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Database Abstraction in PHP - Page 2

by: Ian Gilfillan
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September 7, 2005

Metabase

Developed by Manuel Lemos, Metabase has a reputation as one of the slower abstraction layers (see the above benchmarks), but then it does support all the way back to PHP 3, as is also designed for maximum portability.
Metabase currently supports:
  • Access
  • Informix
  • Interbase
  • mSQL
  • MS SQL
  • MySQL
  • ODBC
  • Oracle
  • PostgreSQL
  • SQLite
You can download Metabase at http://www.phpclasses.org/browse/package/20.html#download and read more about it at http://www.phpclasses.org/browse/package/20.html. You can even run Metabase with PHP 3.

MDB

MDB is a merge between the PEAR:DB and Metabase database abstraction layers, as well as an attempt to improve the performance and portability of both. The first stable version was released in April 2004.
MDB currently supports the following:
  • Firebird
  • Frontbase
  • Interbase
  • MS SQL
  • MySQL
  • Oracle
  • PostgreSQL
  • Querysim
You can download PEAR:MDB at http://pear.php.net/package/MDB/download, and read more about it at http://pear.php.net/package/MDB. It requires at least PHP 4.2.

MDB2

PEAR:MDB2 takes the Metabase/PEAR:DB merge that begun with PEAR:MDB further, as well as working on consolidating the resultant bloated API. It also aims to integrate easily with PDO. As of August 2005, PEAR:MDB2 is still in beta.
PEAR:MDB2 currently supports:
  • Firebird
  • Frontbase
  • Interbase
  • MS SQL
  • MySQL
  • Oracle
  • PostgreSQL
  • Querysim
  • SQLite
You can download PEAR:MDB2 at http://pear.php.net/package/MDB/download, and read more about it at http://pear.php.net/package/MDB. It requires at least PHP 4.2.

Creole

Based on Java's JDBC, as well as to some degree on PEAR:DB, PEAR:MDB and ADOdb, Creole is a fairly new abstraction layer for PHP5. Not burdened with PHP 4 compatibility issues, Creole offers fully object-oriented API and support for PHP5 Exceptions.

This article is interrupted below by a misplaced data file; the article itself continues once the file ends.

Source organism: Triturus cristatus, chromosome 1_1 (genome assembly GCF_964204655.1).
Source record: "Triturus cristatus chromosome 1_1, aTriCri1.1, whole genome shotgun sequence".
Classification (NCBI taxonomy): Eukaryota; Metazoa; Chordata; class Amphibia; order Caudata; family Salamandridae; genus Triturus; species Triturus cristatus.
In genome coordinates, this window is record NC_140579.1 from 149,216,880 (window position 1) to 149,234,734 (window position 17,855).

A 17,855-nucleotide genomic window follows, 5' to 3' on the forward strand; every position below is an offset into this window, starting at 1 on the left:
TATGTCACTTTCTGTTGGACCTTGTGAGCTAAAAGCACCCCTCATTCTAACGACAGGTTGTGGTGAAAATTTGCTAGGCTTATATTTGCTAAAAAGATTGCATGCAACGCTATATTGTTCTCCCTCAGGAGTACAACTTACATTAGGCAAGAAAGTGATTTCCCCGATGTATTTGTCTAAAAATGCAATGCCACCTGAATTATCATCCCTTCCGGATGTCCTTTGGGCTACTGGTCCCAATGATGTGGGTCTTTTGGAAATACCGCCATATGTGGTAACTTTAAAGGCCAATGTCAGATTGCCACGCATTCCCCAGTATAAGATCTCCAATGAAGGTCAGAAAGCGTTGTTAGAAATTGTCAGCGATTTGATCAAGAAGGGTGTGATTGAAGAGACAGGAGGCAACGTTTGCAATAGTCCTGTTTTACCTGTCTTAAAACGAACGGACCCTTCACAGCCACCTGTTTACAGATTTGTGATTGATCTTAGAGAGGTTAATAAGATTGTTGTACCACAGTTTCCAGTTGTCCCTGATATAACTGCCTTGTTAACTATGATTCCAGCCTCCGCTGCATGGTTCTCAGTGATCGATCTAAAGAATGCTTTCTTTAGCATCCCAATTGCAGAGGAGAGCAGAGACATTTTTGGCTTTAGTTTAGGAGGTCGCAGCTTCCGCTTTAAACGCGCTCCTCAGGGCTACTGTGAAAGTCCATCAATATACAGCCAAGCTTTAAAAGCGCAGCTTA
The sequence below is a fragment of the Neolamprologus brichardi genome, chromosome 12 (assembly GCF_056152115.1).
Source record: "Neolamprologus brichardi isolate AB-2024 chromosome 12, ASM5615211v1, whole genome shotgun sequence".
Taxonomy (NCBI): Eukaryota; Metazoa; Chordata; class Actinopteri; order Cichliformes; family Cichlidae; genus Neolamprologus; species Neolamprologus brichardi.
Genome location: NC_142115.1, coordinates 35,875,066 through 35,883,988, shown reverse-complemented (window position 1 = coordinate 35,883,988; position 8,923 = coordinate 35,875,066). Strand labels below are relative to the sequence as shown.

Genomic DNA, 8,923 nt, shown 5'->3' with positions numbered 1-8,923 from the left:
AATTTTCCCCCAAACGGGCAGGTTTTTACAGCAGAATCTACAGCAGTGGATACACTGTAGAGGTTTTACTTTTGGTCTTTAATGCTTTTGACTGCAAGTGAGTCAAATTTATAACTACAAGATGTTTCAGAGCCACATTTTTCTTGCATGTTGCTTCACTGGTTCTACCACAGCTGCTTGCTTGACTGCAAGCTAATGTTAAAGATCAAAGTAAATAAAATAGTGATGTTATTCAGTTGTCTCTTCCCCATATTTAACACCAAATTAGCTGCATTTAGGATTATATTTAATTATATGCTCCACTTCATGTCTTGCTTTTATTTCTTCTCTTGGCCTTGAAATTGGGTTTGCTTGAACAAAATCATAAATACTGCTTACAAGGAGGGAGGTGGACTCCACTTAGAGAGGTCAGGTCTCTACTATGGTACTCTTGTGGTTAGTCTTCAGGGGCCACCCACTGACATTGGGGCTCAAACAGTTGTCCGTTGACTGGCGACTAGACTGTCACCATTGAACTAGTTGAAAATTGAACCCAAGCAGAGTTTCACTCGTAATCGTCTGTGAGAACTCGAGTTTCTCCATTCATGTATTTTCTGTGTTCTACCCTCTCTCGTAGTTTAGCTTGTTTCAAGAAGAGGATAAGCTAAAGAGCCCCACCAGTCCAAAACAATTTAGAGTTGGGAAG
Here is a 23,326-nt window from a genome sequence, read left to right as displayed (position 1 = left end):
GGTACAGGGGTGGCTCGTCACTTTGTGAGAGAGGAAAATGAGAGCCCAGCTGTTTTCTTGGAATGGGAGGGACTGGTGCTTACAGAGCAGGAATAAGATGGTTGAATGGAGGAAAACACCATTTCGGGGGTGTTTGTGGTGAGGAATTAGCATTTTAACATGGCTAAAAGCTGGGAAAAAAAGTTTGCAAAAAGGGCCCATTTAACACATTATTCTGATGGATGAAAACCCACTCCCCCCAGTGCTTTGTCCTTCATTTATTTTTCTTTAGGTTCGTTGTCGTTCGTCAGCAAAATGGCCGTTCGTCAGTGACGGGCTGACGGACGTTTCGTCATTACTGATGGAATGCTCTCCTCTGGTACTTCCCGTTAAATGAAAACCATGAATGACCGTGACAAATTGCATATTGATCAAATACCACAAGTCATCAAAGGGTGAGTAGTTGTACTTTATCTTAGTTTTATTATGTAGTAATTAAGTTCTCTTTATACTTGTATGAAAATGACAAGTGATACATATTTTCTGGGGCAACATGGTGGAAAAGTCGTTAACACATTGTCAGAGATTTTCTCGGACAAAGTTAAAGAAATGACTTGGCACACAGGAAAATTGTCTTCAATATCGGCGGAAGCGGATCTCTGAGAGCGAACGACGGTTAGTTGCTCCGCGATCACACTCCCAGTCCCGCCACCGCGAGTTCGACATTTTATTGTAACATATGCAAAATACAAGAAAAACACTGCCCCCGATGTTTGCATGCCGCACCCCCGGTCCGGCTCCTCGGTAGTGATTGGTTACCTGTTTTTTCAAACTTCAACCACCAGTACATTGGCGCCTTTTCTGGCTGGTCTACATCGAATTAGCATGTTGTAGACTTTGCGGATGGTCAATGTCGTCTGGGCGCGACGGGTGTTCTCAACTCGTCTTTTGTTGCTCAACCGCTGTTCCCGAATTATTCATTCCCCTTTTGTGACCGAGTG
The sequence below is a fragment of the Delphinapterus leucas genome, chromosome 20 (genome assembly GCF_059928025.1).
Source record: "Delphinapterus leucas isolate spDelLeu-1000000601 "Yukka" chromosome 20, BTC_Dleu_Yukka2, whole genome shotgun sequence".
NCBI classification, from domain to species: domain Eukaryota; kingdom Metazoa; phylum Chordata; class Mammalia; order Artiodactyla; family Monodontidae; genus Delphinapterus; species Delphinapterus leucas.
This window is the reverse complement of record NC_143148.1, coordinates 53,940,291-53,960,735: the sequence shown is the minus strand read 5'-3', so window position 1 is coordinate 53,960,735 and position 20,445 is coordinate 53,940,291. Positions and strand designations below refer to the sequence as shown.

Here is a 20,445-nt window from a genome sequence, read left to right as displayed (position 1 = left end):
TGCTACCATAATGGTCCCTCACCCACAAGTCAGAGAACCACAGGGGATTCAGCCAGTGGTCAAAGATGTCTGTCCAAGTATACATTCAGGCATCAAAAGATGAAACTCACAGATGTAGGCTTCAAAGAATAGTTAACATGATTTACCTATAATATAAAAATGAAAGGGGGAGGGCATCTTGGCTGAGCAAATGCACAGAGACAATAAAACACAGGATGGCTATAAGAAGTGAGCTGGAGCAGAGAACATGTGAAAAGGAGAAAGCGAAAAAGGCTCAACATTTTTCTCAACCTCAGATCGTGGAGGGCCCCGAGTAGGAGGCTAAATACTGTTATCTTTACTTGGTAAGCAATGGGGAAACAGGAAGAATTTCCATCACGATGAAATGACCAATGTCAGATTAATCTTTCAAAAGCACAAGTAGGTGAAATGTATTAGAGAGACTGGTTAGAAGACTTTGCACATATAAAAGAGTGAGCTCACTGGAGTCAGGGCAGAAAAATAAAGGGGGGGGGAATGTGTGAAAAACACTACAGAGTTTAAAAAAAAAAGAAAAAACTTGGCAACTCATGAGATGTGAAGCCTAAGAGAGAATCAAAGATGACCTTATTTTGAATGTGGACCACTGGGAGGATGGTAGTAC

Creole supports:
  • MySQL
  • MS SQL
  • Oracle (in progress)
  • PostgreSQL
  • SQLite
You can download it at http://creole.phpdb.org/wiki/index.php?node=2, and read more at http://creole.phpdb.org/. Creole requires PHP 5.

PDO

Still in beta, but one to watch for the future, PHP Data Objects will be part of the PHP 5.1 release. It's written in C, and interfaces with the native API's, so will be fast, though not as fully-featured as some of the others.
PDO currently supports:
  • Firebird
  • FreeTDS
  • Interbase
  • MySQL
  • MS SQL
  • ODBC
  • Oracle
  • PostgreSQL
  • SQLite
  • Sybase
You can read more about it at http://www.php.net/pdo. PDO requires PHP 5.1.

DBX

DBX is another, less talked about, database abstraction layer that, until PHP 5.1, was bundled with PHP. It's also fast, being written in C, but is lightweight, the primary benefit being it allows you to access all supported databases using a single calling convention (for example dbx_connect instead of mysql_connect). It was released around 2002, and now supports the following databases:
  • Frontbase
  • MS SQL
  • MySQL
  • ODBC
  • PostgreSQL
  • Sybase
  • Oracle
  • SQLite

PHPLib

PHPLib is now obsolete, and I put it here only because it was popular in its day, and you may still come across references to it. It was never actually designed as a fully-fledged database abstraction layer, rather it just aimed to encapsulate the connection string, and handle errors.

Conclusion

Don't buy into any hype that tells you you're inferior if you don't use abstraction layer X, or none at all. Think carefully about whether you need to use a database abstraction layer, and if so, which one. What sort of functionality, ease-of-use and scalability do you need? There's more than enough choices out there, and no need to reinvent the wheel. As a novice programmer I suggest you try use one, just to see what you've been missing out on. You can't really make up your mind without knowledge of both sides. As an experienced developer, hopefully you have the tools to make a wise decision. Perhaps this article has introduced you to one that may be suitable to your needs. Good luck.



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